220px-TheprocessionofthetrojanhorseintroybygiovannidomenicotiepoloOn Nov 10 2015  NYS Attorney General Eric Schneiderman  announced that his had issued  a cease and desist order to  Fan Duel and Draft Kings, the two largest operator of Daily Fantasy Sports.  He gave them five days to voluntarily close, which they did not do. The November 10 order  got  much  notice in the NY papers, with an editorial in the NY Times essentially supporting it,  though talking about “strict regulation.”   The Daily News had a 2-page news article      and an  editorial saying that the AG is correct, plus  an op-ed. The news article had a sidebar by the writer of this post..  The Post had a front page article, though their editorial took issue with  the AG’s action.

The Times article on Nov 11 provoked a flood of comments, most angry at the decision.    Dissenters generally used one or more  of four basic  arguments (1) skill is involved; so, it’s not gambling  (2) the NYS lottery holds a much higher proportion  of users’  losses  than do DFS operators,  yet the AG does not try to enjoin it  (3)  no one is being hurt by participation (4) the AG wants to get money for the state by imposing regulation.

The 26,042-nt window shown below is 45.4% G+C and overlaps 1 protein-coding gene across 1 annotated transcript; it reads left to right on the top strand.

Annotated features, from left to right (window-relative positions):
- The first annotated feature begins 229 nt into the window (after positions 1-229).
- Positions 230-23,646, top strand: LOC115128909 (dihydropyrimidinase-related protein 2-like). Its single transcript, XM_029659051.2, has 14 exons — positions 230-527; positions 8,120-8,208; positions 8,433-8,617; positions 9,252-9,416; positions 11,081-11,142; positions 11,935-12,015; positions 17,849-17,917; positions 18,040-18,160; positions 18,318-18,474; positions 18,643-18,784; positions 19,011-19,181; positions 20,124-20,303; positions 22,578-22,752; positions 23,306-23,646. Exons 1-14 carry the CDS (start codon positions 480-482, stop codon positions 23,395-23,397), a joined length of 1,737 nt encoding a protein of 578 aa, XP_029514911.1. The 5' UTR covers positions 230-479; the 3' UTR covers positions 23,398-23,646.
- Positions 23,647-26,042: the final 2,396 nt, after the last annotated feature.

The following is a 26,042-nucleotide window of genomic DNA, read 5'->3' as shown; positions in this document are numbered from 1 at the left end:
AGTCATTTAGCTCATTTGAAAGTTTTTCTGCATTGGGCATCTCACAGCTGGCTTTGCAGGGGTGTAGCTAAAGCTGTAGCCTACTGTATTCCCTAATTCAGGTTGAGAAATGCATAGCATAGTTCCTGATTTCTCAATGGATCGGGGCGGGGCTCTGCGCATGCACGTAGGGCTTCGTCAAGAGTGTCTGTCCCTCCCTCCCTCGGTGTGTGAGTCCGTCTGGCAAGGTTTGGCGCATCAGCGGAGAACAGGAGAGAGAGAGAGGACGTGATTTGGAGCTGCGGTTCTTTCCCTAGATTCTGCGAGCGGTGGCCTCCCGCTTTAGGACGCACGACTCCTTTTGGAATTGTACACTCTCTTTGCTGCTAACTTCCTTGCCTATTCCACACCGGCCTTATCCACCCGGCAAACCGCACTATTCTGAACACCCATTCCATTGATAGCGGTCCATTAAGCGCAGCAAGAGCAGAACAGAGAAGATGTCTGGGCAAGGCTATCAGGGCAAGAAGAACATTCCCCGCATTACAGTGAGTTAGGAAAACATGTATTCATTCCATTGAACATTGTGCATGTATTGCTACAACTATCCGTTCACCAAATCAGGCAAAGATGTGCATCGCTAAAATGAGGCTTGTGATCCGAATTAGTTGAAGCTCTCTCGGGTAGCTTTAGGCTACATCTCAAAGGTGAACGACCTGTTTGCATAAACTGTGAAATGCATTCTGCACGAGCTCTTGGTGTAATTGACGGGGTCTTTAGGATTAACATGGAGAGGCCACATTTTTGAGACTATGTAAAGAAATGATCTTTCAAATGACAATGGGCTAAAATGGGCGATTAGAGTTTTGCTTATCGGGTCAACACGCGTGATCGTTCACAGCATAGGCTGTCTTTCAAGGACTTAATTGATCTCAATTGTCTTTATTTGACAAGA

My comments on these comments:

“Skill”  certainly determines success, but relatively  few participants have that skill,  It lets them  exploit the vast majority.  As the AG memo below says, this is still gambling.  Take a few minutes to watch TV satirist John Oliver on this.  A recent lawsuit in Alabama gives a another useful perspective on gambling.

The NYS Lottery is an abomination,  but it is technically legal with enough seniority in that status that even I can’t fault the AG for not now going after every aspect of it.  The floridly illegal aspects, like hybrid table games with physical dice,  I do wish he would challenge.

Full-blown cases of gambling addiction already spawned by DFS are not numerous, are still largely hearsay to my ears. It is still early.  Yet  the exploitation of  “fish”  (less expert participants) by “sharks”  with their computer routines is no less predatory than the behavior of a casino or a state lottery.  It’s just that in DFS there are two types of predator,  not one.  Besides the operator there are the sharks. The ad blitz of the last few months is meant to recruit  millions of fish by deceptive advertising.

To the fourth argument   I would reply that  the AG has not proposed to regulate DFS.  He has said they are illegal and should stop operating in NYS.  Devising regulations to legalize is not his job.  His motivation is to protect New York’s people from being exploited by illegal gambling and to enforce existing regulations.  It is up to  the legislature to regulate.